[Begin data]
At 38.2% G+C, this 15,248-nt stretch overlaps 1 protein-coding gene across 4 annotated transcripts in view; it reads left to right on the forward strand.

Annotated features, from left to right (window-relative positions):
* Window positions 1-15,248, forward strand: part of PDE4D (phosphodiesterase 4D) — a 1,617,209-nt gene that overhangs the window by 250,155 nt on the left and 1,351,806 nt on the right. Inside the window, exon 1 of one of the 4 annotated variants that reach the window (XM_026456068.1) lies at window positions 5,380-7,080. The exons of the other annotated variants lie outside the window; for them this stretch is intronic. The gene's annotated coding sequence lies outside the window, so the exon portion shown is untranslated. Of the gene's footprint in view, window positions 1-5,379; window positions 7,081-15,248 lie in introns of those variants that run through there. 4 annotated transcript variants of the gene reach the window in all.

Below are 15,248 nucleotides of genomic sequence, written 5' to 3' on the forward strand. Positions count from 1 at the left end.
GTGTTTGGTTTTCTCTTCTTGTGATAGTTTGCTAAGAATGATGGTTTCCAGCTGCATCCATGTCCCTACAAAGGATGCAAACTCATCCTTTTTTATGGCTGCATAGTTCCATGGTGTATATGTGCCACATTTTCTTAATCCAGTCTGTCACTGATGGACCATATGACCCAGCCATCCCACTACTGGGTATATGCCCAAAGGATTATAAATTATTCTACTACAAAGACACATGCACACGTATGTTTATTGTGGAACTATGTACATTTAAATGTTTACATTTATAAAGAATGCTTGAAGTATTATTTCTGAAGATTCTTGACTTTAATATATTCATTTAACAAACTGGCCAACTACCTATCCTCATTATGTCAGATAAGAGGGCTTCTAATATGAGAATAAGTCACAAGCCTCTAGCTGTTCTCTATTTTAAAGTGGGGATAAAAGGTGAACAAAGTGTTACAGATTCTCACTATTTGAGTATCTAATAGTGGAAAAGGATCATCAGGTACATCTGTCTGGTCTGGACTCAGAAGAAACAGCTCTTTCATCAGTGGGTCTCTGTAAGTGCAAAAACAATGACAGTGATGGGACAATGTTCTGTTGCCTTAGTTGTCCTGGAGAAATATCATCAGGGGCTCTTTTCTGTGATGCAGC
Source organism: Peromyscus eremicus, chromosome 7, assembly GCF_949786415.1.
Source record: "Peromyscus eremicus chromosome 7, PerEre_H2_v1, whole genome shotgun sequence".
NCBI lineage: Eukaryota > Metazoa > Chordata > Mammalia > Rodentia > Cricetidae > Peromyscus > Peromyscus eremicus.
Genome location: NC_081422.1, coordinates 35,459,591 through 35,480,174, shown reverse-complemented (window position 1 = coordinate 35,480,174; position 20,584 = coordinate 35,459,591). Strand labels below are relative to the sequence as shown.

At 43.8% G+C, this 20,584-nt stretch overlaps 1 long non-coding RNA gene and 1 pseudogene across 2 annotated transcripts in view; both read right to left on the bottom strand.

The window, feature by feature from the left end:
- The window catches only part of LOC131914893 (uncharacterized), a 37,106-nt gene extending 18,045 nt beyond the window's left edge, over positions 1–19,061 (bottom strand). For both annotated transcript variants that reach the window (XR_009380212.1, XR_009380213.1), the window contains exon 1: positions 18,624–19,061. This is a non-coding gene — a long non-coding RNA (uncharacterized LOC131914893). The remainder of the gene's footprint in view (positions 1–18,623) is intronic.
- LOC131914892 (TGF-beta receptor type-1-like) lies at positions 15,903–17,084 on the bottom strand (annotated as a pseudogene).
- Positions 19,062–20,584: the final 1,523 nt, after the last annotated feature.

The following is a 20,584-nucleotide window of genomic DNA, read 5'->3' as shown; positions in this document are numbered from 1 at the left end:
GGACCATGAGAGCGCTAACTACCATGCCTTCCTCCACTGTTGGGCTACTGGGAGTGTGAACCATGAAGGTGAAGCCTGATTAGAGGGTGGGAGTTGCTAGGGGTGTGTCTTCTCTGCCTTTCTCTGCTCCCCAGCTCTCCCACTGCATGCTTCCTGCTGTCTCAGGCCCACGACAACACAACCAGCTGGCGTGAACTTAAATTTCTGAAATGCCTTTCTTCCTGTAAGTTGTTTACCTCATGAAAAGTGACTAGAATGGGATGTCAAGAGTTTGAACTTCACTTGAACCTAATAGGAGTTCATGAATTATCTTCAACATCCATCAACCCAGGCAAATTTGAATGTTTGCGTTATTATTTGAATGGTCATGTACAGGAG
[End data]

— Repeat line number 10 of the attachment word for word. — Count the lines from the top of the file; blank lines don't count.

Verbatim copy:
At 43.8% G+C, this 20,584-nt stretch overlaps 1 long non-coding RNA gene and 1 pseudogene across 2 annotated transcripts in view; both read right to left on the bottom strand.